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This Portal Has Incredible Insights On 231 Million Young Indians. Seen It Yet?

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By Bobby Jha:

How’s this for the perfect hang out? A place where you get to meet the youth of India, all 231,878,057 of them in the age group of 15-24. No kidding. A new, user-friendly portal – – puts together on a single platform for the first time, all the available data on the country’s young population culled from the 2011 census, the National Family Health Survey-3 (NFHS-3), the National Sample Survey Office (NSSO), and many other credible sources. What’s more, this website, which is supported by United Nations Population Fund (UNFPA), is both fun and easy to browse – with a one-click access to the data, put together in a manner that addresses various requirements. Besides, it is extensive in reach and – most delightful of all – is absolutely free!

If you are wondering why such a portal is significant, Frederika Meijer, UNFPA representative for India/Bhutan, has an answer. She believes that youth in this country can be a great asset if they receive adequate developmental inputs. However, in order to ensure this policy-makers and society, in general, must get the big picture. According to Meijer, “To make sure that policy-makers have relevant data, analysis, and young people’s views while they formulate policies, UNFPA and its partners have developed YouthInfo India. The portal is a lively place where you can spend time getting to know more about India’s young people.”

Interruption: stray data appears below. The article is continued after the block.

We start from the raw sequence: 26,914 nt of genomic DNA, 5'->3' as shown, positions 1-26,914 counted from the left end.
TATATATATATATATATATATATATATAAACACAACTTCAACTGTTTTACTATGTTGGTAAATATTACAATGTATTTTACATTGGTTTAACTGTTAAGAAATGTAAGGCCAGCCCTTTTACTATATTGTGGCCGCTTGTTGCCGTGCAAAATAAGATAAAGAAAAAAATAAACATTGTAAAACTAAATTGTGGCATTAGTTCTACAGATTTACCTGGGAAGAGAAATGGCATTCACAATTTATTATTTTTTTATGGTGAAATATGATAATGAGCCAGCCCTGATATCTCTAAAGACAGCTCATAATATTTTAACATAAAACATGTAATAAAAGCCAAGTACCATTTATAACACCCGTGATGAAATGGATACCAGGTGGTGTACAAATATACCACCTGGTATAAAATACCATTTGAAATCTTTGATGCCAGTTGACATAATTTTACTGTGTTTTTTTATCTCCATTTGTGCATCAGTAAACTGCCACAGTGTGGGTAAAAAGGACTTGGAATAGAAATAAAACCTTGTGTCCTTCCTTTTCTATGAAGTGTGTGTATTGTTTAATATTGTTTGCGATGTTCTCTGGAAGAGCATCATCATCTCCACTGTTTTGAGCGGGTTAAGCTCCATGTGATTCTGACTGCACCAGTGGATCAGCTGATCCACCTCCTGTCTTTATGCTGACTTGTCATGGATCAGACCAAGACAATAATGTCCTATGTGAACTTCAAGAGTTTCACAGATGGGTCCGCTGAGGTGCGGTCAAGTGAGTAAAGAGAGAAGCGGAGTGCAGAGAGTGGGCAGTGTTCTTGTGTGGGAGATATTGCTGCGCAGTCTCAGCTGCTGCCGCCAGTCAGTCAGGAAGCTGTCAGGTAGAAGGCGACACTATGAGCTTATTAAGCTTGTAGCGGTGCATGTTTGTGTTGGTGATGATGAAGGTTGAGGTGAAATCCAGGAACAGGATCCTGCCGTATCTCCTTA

The website is envisaged as comprising two broad sections. The first has to do with data presented on 190 indicators. There is a data bank that allows the user to access information quickly with the help of parameters such as keyword, topic and region. There’s an exciting feature that facilitates visitors to create their own colour-coded infographics, pie charts and maps. All that is required is to feed the requirements into ‘DevInfo India’, a dashboard that displays the socio-economic profiles for states in India with up-to-date data, and generate impressive looking graphics. For instance, if you want to make a graph on changes in the age of marriage in the city of Mumbai between 1971 and 2011, go ahead with your clicks and wait for a nifty downloadable graph to appear. Should you need to map the demographic profile of a particular geographic area, then that too is possible with a few smart moves.

A predominantly young population gives India a definite demographic edge. (Credit: Anjali Singh\WFS)